Scratch Acid

  • Scratch Acid
  • Scratch Acid (Rabid Cat) 1984 
  • Just Keep Eating. (Rabid Cat) 1986 
  • Berskerker EP (Touch and Go) 1987 

This potent Austin, Texas quartet started out with a remarkably unsettling outlook and wound up — at least the members did following the band’s dissolution — playing a crucial role in the development of late-’80s noise rock that has taken deep root in the industrialized Midwest. The eight intense songs on Scratch Acid live up to their abrasive promise, powerfully and painfully muscling around just on the edge of listenability, with only sometime-Big Boy Rey Washam’s strong drumming to anchor walls of guitar noise and (ex-Toxic Shock) David Yow’s hysterical shriek-singing. In spots, relative restraint and organization prevail, and the record succeeds in conveying something; elsewhere, an overdose of PiL/Birthday Party takes hold and you get nothing but chaotic, raw angst that is simply no fun at all. Some of the inspired lyrics (“Cannibal,” “Monsters”) are classic Mondo Cane material, but a more palatable sonic setting would have increased their impact.

Without sacrificing a jot of their psycho weirdness, Scratch Acid show a mite more focus and control on the full-length Just Keep Eating. The music is just as virulent and loud, but Yow’s increased effort to be understood gives an extra kick to the demented lyrics of songs like “Eyeball,” “Unlike a Baptist” and “Crazy Dan,” the longwinded chronicle of a crazed murderer. Fun stuff!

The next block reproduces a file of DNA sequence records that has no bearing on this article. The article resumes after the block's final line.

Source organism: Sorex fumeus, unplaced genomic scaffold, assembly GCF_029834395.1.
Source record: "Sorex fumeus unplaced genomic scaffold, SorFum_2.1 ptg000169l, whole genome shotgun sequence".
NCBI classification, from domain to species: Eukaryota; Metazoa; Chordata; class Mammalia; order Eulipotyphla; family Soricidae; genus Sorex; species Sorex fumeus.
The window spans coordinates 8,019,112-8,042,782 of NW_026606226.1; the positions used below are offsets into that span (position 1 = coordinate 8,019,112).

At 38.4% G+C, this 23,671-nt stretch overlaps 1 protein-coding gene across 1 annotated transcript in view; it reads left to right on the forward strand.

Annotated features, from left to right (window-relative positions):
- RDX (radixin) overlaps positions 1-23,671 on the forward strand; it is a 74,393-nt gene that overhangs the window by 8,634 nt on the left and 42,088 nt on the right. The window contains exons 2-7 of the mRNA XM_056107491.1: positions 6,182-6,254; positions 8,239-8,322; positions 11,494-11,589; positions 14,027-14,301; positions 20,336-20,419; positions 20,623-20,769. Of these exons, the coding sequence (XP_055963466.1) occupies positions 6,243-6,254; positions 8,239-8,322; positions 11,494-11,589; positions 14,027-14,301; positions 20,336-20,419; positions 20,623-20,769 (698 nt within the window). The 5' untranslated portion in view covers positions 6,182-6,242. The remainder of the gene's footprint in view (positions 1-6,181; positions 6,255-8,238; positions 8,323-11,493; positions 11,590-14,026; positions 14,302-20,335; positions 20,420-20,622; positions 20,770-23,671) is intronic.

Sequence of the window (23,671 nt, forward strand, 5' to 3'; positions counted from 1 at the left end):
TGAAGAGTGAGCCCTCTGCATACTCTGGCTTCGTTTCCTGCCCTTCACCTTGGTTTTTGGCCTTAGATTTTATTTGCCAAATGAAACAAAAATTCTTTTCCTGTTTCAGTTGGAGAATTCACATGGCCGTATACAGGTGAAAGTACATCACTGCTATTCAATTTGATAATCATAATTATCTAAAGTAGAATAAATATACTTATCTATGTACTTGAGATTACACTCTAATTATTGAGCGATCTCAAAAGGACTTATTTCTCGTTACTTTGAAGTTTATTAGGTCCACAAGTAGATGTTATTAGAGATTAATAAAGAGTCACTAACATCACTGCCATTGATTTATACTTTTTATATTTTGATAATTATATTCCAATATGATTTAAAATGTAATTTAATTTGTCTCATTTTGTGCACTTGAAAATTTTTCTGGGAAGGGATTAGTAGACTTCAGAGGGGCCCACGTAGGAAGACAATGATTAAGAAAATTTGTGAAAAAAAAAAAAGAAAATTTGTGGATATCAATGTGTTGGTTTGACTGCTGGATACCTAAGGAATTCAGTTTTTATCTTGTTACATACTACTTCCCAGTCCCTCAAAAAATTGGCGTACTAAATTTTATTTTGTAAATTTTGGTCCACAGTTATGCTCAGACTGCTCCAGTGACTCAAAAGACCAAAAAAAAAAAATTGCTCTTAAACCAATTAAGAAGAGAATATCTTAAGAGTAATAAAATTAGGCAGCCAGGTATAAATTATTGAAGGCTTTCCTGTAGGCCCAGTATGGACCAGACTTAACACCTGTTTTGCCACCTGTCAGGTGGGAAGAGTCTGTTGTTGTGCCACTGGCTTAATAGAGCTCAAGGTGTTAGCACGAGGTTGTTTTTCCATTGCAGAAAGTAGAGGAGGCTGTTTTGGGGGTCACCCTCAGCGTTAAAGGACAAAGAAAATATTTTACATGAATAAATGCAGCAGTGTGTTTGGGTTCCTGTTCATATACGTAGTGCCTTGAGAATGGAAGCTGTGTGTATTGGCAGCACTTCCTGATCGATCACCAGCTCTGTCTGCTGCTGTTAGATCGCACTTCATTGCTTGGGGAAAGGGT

Lacking the far-reaching conceptual imagination of the Butthole Surfers, Scratch Acid keep the presentation simple while reaching deep into the lyrical cesspool on the Berserker EP’s six well-produced songs. Yow’s raging, hysterical delivery goes nicely with the punk wash of “Mary Had a Little Drug Problem” and a perverted character study called “Moron’s Moron,” but the words are their most amusing element. Likewise, the festering dermal ugliness of “Skin Drips” (accompanied by a bluesy swing) and the ironic near-hardcore of “This Is Bliss” do their best work on the lyric sheet. Throughout the 12-inch EP, debauchery, vulgarity and viciousness intertwine for a truly seedy experience.

[Ira Robbins]